7 Important Lessons I Learned During Mental Illness Recovery


My journey of recovery has been far from easy and it is far from over. But throughout the number of years I’ve been in recovery for various different mental health conditions, I have learned a thing or two that nobody prepared me for.

1. It’s hard.

Of course, I never expected it to be easy, but I never once thought it would be as difficult as it has been at times. I honestly believe those in recovery for any condition deserves some kind of medal — it’s difficult, incredibly difficult. Sometimes it seems impossible. It isn’t, and trying to remember recovery is, in fact, possible during the hard times doesn’t always make things any better, but it can help a little bit.

2. Sometimes you don’t always want it.

I constantly go through fluctuating moments of wanting to recover, then wanting to relapse, then wanting to stay exactly where I am and then wanting to recover again… and it’s exhausting. When you don’t want to recover and people keep telling you to, it can get really overwhelming. You keep fighting for it anyway — just in case. Eventually, you remember why you wanted it and fight on harder.

3. You realize you see the world differently.

I remember when I was younger and I thought that, when I recovered, everything would go back to the way it was before. But in the times when I’ve felt closest to being recovered, it never has. That’s because the world changes. Things aren’t going to go back to the way they were and that’s scary sometimes. Good things come in all different forms — happiness might look a little bit different now, and that’s OK.

4. You feel an incredible amount of pressure from yourself.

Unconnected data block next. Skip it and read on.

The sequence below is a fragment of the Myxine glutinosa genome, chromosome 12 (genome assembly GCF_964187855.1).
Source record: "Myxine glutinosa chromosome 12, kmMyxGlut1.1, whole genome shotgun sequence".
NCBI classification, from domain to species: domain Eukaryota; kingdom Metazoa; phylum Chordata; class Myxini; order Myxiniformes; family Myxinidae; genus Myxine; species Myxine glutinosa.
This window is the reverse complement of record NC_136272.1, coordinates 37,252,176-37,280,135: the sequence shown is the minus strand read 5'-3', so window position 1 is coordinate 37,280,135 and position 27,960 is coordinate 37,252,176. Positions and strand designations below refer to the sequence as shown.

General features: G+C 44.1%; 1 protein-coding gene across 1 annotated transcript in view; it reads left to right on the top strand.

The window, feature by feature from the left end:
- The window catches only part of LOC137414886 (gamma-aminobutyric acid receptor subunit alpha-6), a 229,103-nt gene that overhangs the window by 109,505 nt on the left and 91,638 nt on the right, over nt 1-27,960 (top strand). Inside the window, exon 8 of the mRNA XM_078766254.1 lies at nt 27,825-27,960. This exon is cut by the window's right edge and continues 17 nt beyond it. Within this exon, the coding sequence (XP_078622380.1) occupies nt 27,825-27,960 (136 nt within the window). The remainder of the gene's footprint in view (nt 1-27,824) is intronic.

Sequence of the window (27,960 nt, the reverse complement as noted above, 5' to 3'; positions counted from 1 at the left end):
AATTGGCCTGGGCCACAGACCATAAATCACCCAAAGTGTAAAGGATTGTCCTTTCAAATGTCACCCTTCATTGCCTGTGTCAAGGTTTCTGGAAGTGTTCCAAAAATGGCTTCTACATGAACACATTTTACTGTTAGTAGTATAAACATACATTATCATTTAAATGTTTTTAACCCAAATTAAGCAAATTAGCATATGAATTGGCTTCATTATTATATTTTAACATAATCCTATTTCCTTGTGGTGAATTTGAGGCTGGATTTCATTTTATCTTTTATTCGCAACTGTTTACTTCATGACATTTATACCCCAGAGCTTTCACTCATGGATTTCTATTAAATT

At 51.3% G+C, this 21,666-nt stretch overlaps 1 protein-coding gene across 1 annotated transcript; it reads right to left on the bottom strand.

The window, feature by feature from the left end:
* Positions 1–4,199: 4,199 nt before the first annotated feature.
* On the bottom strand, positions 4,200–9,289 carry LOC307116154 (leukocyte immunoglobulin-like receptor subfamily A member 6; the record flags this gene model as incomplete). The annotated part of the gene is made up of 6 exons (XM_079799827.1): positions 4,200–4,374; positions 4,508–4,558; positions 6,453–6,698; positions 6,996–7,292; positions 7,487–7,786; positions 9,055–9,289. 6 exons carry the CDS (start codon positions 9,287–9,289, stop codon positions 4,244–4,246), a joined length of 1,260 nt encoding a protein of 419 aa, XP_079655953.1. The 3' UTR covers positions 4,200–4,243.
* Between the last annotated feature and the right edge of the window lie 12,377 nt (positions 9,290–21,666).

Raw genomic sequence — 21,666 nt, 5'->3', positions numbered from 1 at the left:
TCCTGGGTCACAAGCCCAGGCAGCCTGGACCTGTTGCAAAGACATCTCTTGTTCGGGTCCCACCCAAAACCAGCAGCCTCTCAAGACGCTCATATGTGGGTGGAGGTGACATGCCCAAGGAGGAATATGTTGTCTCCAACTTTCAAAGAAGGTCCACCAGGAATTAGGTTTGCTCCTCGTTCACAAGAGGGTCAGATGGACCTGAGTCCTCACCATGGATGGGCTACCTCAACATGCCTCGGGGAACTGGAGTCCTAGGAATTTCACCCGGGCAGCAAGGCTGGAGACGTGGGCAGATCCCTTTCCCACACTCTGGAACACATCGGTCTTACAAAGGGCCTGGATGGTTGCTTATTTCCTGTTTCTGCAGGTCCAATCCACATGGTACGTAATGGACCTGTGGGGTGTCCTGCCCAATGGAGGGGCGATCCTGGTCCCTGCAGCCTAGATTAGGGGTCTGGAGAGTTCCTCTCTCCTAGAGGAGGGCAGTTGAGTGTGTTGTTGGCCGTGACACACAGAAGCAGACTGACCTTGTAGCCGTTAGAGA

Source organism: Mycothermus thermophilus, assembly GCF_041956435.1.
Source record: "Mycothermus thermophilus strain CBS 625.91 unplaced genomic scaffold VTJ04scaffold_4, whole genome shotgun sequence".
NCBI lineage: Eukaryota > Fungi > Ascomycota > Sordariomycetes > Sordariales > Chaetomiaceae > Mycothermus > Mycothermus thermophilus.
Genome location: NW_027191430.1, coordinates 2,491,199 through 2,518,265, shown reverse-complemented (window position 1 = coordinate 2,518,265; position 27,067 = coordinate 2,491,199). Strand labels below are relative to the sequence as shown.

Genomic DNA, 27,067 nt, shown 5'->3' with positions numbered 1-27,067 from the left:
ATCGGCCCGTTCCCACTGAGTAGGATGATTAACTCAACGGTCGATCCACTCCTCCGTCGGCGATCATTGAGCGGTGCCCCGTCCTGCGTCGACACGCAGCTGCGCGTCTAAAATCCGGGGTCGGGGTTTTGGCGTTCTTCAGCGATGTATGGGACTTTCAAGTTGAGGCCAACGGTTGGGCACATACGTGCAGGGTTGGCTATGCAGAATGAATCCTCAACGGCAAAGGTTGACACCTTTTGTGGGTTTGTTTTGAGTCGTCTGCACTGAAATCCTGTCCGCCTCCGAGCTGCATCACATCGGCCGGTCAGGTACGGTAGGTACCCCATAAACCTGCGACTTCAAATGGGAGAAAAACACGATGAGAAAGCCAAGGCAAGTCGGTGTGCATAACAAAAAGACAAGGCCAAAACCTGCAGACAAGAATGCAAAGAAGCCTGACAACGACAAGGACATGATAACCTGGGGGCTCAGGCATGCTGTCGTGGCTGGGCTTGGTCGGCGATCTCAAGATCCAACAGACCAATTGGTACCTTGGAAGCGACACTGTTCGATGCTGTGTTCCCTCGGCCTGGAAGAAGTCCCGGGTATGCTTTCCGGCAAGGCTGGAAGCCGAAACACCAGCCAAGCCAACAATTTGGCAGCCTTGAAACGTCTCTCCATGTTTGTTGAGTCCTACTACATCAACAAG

In my lowest points of recovery, a lot of what was keeping me from relapse was this constant fear of disappointing everybody and letting them all down. I wanted to recover the best — I wanted to recover the fastest. I wanted to go back to who I was as soon as possible so I could make my family proud, make my boyfriend happy, make my friends feel at ease again. It wasn’t ever going to be that easy. A lot of the time, the people you want to prove yourself to are proud of you for simply continuing to exist. Once I realized that and started to loosen the reins a little bit, it got an awful lot easier.

5. It does not become a part of your personality.

Have you ever played that “Getting To Know People” game where you have to say your name, your age and something interesting about yourself? I hate it. I always found it incredibly difficult to think of something about myself that was separate from my mental health. I struggled to differentiate myself and who I was from the diagnosis on a piece of paper. This makes recovery difficult, because then I became afraid of who would be waiting for me on the other side. Who would I become? What would be left of me when the mental illnesses were stripped away? I still have no idea what the answer to that is, but I know the version of me that is waiting at the end of all this will be so much happier than the “me” stuck in the middle. That makes it worth it.

6. Sometimes you miss being ill.

Some days, when I’m doing well, I think back to the days when I was really struggling and I would miss it. I wouldn’t want to go back to that place, but I would miss part of it. Recovery feels very risky; sometimes it feels incredibly unsafe as you have to let go of maladaptive coping mechanisms you’ve held on to for so long. You don’t miss what you used to do and the consequences that came with it, but you miss the feeling of safety. Eventually, if you keep going on, you’ll find safety in better places.

7. You need to find something to believe in.

People who live with mental illnesses sometimes find it difficult to believe in themselves — I certainly do — so I found someone else and something else to believe in. It doesn’t have to be anything extravagant; believe in the little things. Believe in friends, in family, in rainy days and autumn leaves. Believe in the little things that make you smile, because they’re something you can always hold on to. If you can hold on to that, they will get you by until you can believe in yourself.

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Thinkstock photo via m-gucci


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